“There’s a pink elephant in the room.”
We’ve all heard that phase, right? What is a pink elephant and how did it become the spokes-animal for poor communication or things that people are avoiding? If you’re looking for those answers, I doubt I’ll be able to provide them. But if you’re looking for some thoughts about the importance of communication and overcoming pink-elephant syndrome (I made that up), you came to the right spot.
In my opinion, effective communication is at the top of the list (I believe it’s number one) of essentials in relationships. This does not have to be romantic relationships only…it can be at work, with family members, with friends, and even effectively communicating honestly to oneself. To me, a “pink elephant” represents fear…fear of rejection, fear of intimacy, fear of vulnerability, fear of shame, fear of judgment, and on and on and on.
When we solicit the pink elephant to the room, the thought pattern goes something like this, “If I tell her that I’m not happy with how we discipline the children, I’m afraid she’ll get angry with me.” Or, “If I tell him that I feel smothered when he gets upset about me for hanging out with my friends, he’ll be hurt.”
Both of those statements might be true, but they definitely remain true if they’re not verbalized. You see, the problem with the pink elephant is that the longer these unspoken feelings go on, the more poor communication calories the pink elephant consumes and the larger that big guy gets. Eventually he will be so large that you won’t know what the issue was in the first place…all you’ll see is a pink elephant dividing a relationship full of resentment.
How do we work through pink elephant challenges?
First, honestly talking about “tough stuff” takes courage, vulnerability and walking through whatever fear is being avoided. For me, I have to take ownership of my experience and not make the other person responsible for how I feel, which isn’t easy…this takes a lot of insight and honest self-reflection. I have to look inward and ask myself, “What am I experiencing and what am I fearing?”
So, let’s look at the two examples above for an anti-pink elephant syndrome communication:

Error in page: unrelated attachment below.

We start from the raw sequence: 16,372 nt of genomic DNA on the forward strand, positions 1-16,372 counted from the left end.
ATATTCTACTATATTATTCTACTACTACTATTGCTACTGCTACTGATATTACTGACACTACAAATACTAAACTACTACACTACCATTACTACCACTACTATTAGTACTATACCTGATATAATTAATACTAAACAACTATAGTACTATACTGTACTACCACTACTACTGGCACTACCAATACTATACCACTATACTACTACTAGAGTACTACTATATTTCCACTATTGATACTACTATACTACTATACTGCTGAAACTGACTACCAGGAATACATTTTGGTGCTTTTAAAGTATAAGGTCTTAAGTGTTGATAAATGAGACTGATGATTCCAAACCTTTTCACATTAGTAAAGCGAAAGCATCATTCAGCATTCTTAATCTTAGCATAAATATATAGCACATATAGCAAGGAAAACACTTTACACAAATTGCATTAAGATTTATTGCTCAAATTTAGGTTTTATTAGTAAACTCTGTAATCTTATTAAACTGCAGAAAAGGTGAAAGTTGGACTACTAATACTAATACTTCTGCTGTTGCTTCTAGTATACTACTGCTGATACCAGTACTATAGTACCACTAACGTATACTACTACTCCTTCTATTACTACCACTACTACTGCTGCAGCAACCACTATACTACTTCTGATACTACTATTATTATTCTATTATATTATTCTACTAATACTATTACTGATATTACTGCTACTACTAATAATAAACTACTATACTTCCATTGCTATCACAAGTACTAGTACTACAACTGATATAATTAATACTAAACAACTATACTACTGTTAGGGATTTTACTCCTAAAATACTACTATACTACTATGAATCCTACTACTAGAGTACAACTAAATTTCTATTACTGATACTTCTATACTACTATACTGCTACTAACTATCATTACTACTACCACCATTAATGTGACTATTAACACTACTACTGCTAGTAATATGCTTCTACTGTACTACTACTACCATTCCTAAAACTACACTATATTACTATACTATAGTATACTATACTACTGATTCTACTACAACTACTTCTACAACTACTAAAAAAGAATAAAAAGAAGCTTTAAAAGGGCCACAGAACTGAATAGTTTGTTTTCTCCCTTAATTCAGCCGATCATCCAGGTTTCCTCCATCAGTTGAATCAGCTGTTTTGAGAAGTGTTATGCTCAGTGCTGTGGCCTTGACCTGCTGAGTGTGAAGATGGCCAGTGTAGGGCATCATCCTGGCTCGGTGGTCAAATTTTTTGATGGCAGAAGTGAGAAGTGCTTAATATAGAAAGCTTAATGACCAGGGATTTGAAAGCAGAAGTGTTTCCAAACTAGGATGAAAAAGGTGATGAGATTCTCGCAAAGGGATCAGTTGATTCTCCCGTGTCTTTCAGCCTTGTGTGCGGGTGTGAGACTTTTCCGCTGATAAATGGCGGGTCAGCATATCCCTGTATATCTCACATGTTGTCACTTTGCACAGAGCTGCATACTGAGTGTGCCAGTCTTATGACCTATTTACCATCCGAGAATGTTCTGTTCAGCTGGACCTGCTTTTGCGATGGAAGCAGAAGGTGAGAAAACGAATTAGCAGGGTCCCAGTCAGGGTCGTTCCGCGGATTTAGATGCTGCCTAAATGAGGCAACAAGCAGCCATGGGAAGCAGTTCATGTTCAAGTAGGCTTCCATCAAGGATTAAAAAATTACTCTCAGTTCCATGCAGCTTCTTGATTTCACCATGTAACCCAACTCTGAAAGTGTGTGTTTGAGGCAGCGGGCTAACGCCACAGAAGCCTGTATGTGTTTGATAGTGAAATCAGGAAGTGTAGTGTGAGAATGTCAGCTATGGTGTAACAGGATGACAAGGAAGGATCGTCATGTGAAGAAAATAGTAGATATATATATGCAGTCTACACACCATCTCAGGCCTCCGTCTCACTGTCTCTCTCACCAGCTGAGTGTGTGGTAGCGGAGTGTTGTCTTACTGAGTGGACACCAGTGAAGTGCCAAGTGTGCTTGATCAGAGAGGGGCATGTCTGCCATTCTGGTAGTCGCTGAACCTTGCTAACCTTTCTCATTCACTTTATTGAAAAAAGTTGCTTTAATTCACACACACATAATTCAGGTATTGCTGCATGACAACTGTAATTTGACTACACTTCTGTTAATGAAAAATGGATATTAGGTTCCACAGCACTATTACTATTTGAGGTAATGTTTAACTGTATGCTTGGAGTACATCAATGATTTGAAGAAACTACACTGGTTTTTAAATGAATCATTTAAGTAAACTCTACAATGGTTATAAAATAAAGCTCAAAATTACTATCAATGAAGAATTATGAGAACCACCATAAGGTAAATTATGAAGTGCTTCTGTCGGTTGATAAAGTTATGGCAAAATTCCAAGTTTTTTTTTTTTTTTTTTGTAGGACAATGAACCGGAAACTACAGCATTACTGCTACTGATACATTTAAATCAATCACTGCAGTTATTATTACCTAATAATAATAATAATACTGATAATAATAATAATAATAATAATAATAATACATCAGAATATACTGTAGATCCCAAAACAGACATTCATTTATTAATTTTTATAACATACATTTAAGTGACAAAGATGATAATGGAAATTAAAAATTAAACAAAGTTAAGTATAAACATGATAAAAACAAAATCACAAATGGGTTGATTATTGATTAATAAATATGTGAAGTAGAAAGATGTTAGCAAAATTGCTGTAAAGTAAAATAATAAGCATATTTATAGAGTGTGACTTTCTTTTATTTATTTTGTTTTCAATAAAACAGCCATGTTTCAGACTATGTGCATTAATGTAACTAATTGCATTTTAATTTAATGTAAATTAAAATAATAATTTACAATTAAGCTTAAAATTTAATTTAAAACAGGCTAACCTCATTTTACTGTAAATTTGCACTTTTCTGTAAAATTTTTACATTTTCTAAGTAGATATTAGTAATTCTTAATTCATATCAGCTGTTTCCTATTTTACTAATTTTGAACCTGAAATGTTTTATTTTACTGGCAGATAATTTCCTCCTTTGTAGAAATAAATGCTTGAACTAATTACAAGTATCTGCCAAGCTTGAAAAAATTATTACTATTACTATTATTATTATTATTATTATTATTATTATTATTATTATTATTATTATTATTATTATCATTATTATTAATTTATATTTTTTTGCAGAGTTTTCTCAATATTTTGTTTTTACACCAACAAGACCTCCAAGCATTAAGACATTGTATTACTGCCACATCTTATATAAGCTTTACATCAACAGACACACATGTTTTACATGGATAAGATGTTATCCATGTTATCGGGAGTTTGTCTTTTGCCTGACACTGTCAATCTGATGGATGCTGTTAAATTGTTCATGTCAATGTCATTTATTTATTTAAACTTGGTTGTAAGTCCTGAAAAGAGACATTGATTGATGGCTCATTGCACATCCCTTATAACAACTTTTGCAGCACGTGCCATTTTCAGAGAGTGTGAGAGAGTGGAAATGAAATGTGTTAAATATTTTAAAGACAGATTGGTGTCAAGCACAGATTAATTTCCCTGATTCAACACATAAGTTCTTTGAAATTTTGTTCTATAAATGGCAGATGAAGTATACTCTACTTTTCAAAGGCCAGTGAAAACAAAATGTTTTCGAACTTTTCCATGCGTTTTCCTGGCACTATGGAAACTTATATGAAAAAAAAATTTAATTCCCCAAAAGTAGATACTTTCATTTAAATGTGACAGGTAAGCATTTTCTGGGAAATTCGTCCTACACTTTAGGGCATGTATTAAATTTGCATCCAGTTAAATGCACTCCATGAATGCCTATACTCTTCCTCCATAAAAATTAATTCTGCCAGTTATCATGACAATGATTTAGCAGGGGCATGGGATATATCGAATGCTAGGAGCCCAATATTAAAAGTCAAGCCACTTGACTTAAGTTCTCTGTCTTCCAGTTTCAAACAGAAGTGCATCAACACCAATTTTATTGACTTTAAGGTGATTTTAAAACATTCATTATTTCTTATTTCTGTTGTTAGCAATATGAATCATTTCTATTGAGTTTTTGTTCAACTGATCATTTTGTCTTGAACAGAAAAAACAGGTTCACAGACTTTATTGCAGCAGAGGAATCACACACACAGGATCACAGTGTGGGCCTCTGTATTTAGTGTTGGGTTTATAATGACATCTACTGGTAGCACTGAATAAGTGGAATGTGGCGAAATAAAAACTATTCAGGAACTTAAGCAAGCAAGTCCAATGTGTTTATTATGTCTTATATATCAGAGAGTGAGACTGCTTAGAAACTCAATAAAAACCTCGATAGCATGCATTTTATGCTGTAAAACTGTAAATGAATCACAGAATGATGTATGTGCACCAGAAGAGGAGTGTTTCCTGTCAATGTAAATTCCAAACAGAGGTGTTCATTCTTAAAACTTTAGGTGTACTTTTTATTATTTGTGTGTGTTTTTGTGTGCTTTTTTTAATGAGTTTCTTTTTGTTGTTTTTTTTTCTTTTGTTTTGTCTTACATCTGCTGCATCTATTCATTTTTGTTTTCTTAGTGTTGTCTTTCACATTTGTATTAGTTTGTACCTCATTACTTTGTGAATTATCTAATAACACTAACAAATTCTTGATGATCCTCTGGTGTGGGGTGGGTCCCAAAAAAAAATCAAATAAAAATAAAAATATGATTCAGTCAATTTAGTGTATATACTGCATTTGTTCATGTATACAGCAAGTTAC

* In the first one, if I were to say, “Honey, there’s a part of me that’s uncomfortable with how we discipline the children and I’m curious if you would be willing to discuss it with me?” This isn’t placing blame, it’s saying, “Hey, we’re a team. Let’s find something that feels right for both of us.”
* In the second one, if I were to find the courage to say, “Hey babe, sometimes I’d like to go hang out with my friends and it feels like that can be a challenge for you. Am I reading that right and, if so, can we talk about it?”
All you’re looking for is an opening to the conversation. How your husband, wife or partner hears it might create some defensiveness, but stay present, breathe and keep rephrasing how it “feels for you” (without blaming).
I’m not saying that you will solve all of your problems in one sitting…but the opening will occur, the pink elephant will start to shrink, you will gain some courage, and you will start having honest dialogue with those who are important to you.
Look, you are going to be in relationships with others…it’s just a fact of life. You owe it to yourself to be you and speak your truth. If you find yourself not wanting to speak to someone important to you about an issue, look inward.
What is it that you fear?
Is the fear valid or is it just fear of an uncomfortable conversation? You can even start the conversation with, “Hey, I feel like there’s a pink elephant in the room. I respect and value our relationship so much that I want to talk about something that’s bothering me. You mean that much to me. Are you willing to sit down and talk?” Those conversations are amazing and intimate and will take your relationships to the next level. You deserve that. Paco (my dog) agrees…we just had a tough talk about treats. It wasn’t easy, but it was important. Don’t worry, we’re fine :-).